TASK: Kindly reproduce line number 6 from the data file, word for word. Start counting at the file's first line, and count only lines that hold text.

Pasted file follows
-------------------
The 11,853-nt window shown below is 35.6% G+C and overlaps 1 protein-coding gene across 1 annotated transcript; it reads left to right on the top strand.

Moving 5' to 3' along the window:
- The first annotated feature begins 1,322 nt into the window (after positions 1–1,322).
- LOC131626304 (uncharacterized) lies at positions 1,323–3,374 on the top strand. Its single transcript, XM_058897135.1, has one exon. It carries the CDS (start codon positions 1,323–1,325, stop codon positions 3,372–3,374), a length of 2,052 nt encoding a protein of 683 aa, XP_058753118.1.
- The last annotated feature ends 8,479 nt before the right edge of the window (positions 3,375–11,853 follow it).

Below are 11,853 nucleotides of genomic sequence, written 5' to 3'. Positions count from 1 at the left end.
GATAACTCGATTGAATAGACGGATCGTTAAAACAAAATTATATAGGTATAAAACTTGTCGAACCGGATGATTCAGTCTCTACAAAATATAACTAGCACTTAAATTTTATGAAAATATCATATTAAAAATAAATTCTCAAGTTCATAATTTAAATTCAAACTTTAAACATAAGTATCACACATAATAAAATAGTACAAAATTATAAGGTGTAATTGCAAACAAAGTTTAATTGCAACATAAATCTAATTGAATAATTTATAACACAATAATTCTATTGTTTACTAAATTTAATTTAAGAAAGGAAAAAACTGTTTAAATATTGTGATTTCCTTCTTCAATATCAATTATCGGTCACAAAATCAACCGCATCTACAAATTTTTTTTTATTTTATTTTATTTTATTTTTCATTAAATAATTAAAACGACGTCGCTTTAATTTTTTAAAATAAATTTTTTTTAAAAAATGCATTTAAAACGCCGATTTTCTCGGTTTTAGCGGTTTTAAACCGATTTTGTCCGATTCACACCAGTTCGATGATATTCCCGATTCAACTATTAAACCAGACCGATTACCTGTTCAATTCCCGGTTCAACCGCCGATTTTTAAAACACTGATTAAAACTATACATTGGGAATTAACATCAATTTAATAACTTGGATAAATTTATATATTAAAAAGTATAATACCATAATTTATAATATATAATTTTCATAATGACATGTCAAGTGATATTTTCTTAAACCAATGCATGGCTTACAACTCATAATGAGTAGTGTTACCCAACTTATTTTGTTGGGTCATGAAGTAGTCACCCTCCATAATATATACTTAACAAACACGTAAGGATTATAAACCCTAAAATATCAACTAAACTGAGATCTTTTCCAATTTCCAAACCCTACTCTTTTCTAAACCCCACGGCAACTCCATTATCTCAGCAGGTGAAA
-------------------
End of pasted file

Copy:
Below are 11,853 nucleotides of genomic sequence, written 5' to 3'. Positions count from 1 at the left end.